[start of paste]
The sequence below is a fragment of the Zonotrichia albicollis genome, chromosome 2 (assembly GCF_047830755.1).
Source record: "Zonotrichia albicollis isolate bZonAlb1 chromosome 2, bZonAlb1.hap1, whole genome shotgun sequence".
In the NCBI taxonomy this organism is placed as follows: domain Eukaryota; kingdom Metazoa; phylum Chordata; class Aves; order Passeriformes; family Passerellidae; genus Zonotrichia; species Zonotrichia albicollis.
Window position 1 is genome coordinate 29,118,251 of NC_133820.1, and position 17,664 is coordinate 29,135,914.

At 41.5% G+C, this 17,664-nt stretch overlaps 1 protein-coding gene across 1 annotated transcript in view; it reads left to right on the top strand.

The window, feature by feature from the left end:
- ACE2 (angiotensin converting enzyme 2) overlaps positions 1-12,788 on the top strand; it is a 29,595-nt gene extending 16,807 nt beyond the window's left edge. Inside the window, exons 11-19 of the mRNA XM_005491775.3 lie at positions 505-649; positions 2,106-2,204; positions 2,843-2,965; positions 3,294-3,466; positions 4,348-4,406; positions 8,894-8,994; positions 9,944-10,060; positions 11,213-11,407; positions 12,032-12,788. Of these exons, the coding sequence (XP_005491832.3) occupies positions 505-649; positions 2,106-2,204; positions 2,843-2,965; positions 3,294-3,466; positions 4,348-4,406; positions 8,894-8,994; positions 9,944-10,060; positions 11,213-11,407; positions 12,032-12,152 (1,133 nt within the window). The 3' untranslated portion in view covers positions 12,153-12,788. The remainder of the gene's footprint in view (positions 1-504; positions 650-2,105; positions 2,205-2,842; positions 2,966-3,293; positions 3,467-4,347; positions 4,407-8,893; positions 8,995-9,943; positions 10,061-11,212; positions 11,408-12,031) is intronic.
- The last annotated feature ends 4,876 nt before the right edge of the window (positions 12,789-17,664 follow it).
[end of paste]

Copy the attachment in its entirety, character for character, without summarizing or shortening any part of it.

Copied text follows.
The sequence below is a fragment of the Zonotrichia albicollis genome, chromosome 2 (assembly GCF_047830755.1).
Source record: "Zonotrichia albicollis isolate bZonAlb1 chromosome 2, bZonAlb1.hap1, whole genome shotgun sequence".
In the NCBI taxonomy this organism is placed as follows: domain Eukaryota; kingdom Metazoa; phylum Chordata; class Aves; order Passeriformes; family Passerellidae; genus Zonotrichia; species Zonotrichia albicollis.
Window position 1 is genome coordinate 29,118,251 of NC_133820.1, and position 17,664 is coordinate 29,135,914.

At 41.5% G+C, this 17,664-nt stretch overlaps 1 protein-coding gene across 1 annotated transcript in view; it reads left to right on the top strand.

The window, feature by feature from the left end:
- ACE2 (angiotensin converting enzyme 2) overlaps positions 1-12,788 on the top strand; it is a 29,595-nt gene extending 16,807 nt beyond the window's left edge. Inside the window, exons 11-19 of the mRNA XM_005491775.3 lie at positions 505-649; positions 2,106-2,204; positions 2,843-2,965; positions 3,294-3,466; positions 4,348-4,406; positions 8,894-8,994; positions 9,944-10,060; positions 11,213-11,407; positions 12,032-12,788. Of these exons, the coding sequence (XP_005491832.3) occupies positions 505-649; positions 2,106-2,204; positions 2,843-2,965; positions 3,294-3,466; positions 4,348-4,406; positions 8,894-8,994; positions 9,944-10,060; positions 11,213-11,407; positions 12,032-12,152 (1,133 nt within the window). The 3' untranslated portion in view covers positions 12,153-12,788. The remainder of the gene's footprint in view (positions 1-504; positions 650-2,105; positions 2,205-2,842; positions 2,966-3,293; positions 3,467-4,347; positions 4,407-8,893; positions 8,995-9,943; positions 10,061-11,212; positions 11,408-12,031) is intronic.
- The last annotated feature ends 4,876 nt before the right edge of the window (positions 12,789-17,664 follow it).